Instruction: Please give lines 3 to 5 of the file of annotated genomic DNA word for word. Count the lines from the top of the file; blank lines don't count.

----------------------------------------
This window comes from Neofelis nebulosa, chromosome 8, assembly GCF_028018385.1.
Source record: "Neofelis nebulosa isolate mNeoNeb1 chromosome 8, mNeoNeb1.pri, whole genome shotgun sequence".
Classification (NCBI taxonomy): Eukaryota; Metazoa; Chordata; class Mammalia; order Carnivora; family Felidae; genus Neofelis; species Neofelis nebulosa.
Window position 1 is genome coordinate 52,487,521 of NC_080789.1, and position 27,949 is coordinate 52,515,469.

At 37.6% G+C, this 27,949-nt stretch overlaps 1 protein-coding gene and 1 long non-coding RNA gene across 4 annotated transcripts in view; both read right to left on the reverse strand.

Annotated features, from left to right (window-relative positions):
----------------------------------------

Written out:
Classification (NCBI taxonomy): Eukaryota; Metazoa; Chordata; class Mammalia; order Carnivora; family Felidae; genus Neofelis; species Neofelis nebulosa.
Window position 1 is genome coordinate 52,487,521 of NC_080789.1, and position 27,949 is coordinate 52,515,469.

At 37.6% G+C, this 27,949-nt stretch overlaps 1 protein-coding gene and 1 long non-coding RNA gene across 4 annotated transcripts in view; both read right to left on the reverse strand.